The development of corporate retail information systems

Date of publication: April 1, 1974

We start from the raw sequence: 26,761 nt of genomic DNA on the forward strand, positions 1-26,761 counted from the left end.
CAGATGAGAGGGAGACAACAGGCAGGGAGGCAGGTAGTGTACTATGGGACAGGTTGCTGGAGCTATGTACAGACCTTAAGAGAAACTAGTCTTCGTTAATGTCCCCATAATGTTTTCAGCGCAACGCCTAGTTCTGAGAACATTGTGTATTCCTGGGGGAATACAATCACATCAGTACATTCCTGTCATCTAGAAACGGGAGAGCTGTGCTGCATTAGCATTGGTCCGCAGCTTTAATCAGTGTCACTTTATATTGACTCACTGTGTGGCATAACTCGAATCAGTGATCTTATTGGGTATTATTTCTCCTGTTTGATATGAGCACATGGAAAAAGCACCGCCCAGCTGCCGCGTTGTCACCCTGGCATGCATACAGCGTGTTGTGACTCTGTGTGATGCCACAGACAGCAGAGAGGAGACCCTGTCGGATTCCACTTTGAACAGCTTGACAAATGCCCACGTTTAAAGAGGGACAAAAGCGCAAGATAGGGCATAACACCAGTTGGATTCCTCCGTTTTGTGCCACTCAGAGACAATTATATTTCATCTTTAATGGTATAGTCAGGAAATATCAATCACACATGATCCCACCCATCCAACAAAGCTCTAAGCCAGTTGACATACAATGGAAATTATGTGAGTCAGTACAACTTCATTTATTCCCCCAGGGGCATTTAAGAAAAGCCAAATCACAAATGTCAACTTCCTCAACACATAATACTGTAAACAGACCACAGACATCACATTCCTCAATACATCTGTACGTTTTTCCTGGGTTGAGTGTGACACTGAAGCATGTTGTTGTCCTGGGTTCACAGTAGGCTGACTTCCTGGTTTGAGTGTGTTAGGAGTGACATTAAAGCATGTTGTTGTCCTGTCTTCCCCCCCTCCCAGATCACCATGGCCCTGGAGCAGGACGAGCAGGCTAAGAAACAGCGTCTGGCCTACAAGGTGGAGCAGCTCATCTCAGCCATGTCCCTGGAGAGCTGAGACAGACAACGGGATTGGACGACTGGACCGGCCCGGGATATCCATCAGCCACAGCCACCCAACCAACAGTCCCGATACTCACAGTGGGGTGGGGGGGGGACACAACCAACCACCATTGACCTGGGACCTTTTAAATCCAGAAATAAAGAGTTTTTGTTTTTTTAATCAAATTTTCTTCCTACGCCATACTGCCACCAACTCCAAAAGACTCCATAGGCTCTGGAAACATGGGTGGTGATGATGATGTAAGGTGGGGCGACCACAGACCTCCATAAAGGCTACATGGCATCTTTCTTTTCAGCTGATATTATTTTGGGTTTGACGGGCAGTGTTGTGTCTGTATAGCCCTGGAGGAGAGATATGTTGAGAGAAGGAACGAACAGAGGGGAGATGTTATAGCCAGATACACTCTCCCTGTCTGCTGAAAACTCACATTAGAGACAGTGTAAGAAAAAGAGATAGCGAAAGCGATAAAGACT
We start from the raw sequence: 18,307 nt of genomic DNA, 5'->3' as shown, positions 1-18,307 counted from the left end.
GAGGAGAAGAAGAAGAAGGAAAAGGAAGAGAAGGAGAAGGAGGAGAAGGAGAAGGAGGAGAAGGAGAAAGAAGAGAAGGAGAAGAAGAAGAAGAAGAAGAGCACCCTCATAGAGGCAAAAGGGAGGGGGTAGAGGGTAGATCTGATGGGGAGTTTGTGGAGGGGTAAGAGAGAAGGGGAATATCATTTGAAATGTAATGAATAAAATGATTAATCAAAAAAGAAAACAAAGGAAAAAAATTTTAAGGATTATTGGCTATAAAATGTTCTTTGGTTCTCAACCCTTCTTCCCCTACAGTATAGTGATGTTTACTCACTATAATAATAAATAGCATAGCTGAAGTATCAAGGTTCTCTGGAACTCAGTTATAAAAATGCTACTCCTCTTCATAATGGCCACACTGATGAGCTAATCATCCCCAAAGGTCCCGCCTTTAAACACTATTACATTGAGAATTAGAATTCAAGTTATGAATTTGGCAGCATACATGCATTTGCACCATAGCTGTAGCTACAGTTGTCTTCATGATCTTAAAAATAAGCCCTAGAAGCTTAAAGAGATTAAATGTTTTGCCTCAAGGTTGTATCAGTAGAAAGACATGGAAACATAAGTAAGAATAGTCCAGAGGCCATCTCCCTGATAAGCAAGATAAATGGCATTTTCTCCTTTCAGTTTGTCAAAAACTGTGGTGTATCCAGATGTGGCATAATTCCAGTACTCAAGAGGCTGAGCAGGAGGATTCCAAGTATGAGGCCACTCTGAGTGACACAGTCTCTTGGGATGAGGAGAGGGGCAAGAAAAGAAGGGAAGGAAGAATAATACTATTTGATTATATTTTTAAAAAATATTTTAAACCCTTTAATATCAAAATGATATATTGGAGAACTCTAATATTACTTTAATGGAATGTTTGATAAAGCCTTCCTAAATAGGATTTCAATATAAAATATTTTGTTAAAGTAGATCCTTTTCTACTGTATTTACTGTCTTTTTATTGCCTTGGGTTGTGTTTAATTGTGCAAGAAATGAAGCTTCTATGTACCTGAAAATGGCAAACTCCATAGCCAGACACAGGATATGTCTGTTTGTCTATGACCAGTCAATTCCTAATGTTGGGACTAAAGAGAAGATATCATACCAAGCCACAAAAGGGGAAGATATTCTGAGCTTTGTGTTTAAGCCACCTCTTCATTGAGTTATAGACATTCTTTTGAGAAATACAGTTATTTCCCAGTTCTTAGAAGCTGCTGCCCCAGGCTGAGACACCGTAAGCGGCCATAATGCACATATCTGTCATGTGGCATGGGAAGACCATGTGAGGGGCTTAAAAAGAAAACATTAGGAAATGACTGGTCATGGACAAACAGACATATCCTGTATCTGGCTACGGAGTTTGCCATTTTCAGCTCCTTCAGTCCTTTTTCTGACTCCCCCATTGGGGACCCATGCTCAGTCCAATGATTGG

A general strategy for application development is first defined to balance short-term benefits with longer-range development of systems to aid decision making. Then, to simplify description, a grid of applications of increasing sophistication is defined to assist in the control of the three key retail resources: money, merchandise and people. Basic applications are defined as those linked to a store system including electronic point-of-sale devices, so the IBM 3650 Retail Store System is very briefly described, followed by its applications. This foundation is then built upon for each of the three resources above. Money control is developed to sales budget planning and full credit management. Unit reporting is developed through computer-assisted merchandise administration to automated merchandise management. Work load recording is developed through labour scheduling to a personnel information system. Finally a possible corporate model is outlined based on combining the three developed applications. The model is simple in objective: to project stock, buying and personnel expense budgets from detailed sales budgets which are themselves derived with computer assistance. By-products of the process are detailed parameters for subsequent operation of the agreed plan.

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